Crate-Digging: The Chemical Brothers – Believe EP

The original intention of this column was to listen to all the records in my collection in alphabetical order by album title. I’ve abandoned that for the most part. But I’ll come back to it periodically.

(bootleg, 2005)

Apparently there’s this “crew” out there that takes on albums by electronica acts and creates unofficial remix compilations, then makes them available for free download. Ooh, neato, right? Yep. I’m not too familiar with the background of project (each album has a landing page but little information about those behind it), and there isn’t a ton of material, but some of what exists is worth your time, at least for the curiosity of it. I haven’t cared enough about Always Outsiders, Never Outdone (a reworking of The Prodigy’s Always Outnumbered, Never Outgunned, which, let’s face it, yawn) to check it out, but I’ve spun Flip the Switch (The Chemical Brothers’ Push the Button remix album) and Sounds Like Silver (LCD Soundsystem’s Sound of Silver remix). This EP is kind of an outlier, as it’s simply one song reworked several times by a few artists, rather than the reimagining of an entire album. I’ve always loved deep cuts and unique reinterpretations of songs on a small scale like this (although to be fair, songs that are already in some form of electronic genre tend not to be as exciting when remixed), and free is always good (although donate to the linked charities if you can!), so there’s a lot of upside and no risk. Whaddya say? Want to listen to this with me?

I’ll understand if you don’t. The Chemical Brothers’ sound is a bit outdated, very 1990s, and we’re certainly as a (critical) culture not feeling terribly nostalgic about big beat and rap-rock … yet. (God help us when we do. Heck, I say that now.) But give it a chance – you didn’t like broccoli the first time you tried it, did you? Now you can’t get enough of it. This is similar. And while neither broccoli nor electronica make you cool, each offers similar nutritional value – broccoli, of course, is packed with vitamins, and electronica is packed with the elements that make up the genre’s offshoots’ better acts. So how does “Believe” fare in the hands of the lesser-known and possibly cooler minor leaguers on display here?

Short answer – meh, OK, and poorly. It starts off promisingly enough, as the “Belief, Elektric Cowboy” mix sounds like the soundtrack to a space battle, which is never a bad thing. We’re talking Hi-NRG too, as the raver kids say, glowsticky club candy to lose your mind to. It’s DM without the I, though, a one-trick pony of high-BPM joyride through a half-baked science fiction mindwarp. A reminder, then, that the Chems are essentially the James Camerons of electronic music, and it’s a little easier to see why this remix does what it does. The “GHP Louder Mix” is a similar concoction, similiarly space battle–esque, although to a lesser conflict. Lesser space battle, lesser results. It’s simple math.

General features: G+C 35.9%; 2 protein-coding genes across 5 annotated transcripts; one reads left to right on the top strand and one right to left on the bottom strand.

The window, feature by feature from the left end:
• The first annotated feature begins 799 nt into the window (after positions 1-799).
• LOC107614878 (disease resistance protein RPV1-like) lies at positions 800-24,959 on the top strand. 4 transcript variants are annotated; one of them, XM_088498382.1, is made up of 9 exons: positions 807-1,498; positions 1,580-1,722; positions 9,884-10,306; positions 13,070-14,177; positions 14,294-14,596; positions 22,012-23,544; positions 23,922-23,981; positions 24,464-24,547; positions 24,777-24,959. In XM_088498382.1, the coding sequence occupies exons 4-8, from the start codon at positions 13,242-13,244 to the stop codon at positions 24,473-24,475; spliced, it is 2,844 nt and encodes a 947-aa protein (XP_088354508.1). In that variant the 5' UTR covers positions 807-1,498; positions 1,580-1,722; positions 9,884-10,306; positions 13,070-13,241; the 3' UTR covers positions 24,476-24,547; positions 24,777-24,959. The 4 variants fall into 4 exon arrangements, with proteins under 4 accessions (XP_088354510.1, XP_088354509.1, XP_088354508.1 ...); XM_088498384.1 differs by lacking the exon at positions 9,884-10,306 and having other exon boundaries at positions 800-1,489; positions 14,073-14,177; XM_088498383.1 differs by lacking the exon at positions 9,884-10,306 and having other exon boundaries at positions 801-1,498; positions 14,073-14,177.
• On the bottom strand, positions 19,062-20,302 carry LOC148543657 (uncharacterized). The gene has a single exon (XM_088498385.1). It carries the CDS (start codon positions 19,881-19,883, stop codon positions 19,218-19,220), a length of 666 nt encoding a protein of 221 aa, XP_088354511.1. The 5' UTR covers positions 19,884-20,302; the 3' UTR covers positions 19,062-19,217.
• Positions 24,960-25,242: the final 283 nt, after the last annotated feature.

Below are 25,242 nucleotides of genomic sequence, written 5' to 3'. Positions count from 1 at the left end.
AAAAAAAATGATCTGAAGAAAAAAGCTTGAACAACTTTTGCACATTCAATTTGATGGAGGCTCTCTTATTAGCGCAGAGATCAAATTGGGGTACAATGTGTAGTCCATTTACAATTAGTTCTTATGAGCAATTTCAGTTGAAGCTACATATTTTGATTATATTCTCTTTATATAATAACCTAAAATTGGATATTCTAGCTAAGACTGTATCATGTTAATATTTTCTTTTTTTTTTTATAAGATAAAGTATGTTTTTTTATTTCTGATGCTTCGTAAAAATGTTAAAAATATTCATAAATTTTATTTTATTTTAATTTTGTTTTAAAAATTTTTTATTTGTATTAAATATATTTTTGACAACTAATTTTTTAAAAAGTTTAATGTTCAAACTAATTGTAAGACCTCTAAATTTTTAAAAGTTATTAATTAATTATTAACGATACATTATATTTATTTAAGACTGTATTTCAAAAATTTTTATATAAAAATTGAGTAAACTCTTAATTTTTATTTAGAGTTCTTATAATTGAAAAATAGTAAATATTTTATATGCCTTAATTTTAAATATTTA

But who freaking let the Bass Jamz producers in here? Remember those monstrosities? CDs of nothing but thudding bass tracks to showcase how tricked out your car’s stereo was littered the 1990s landscape, not to mention the used CD stores who were stupid enough to stock them. This music blasted from wannabe Pimp My Ride–mobiles, “music” simply for the sake of thug narcissism. Do you feel me, then, dawg, when I’m completely flabbergasted that such poor quality production is allowed near music with a semblance of respectability? The “Poj Mix” and “Act of Dog’s Self Doubt Mix” (“Act of Dog”? Really?) would fit comfortably on one of these compilations. Bass Jamz. Pshaw.

The real winner here though is “Team 9’s Chopper Mix,” which changes things up a bit by slicing the BPM of the original in half and packing the tune with guitar samples and other odd embellishments. It’s also only 4 minutes long, giving it the most pop-song runtime on the EP. In fact, if you were looking for a single to push, the Team 9 remix would be it. Rounding out the EP is the “Ryan Durkin Mix” – and it’s only 25 seconds long, making me think there’s something wrong with the downloaded file. So Mr. Durkin, you get an “Incomplete” for the day. Team 9’s contribution notwithstanding, you may want to run as far away from this EP as you can.

Is this really worth checking out? Not at all. But if you have some time to kill, there are worse things to do, and there’s at least one decent treatment of “Believe” on here. I’ve had intermittent trouble with this website, and it has actually gone down completely in the past, so get on it while you can, if you want to.

RIYL: The Prodigy, Fatboy Slim, Underworld

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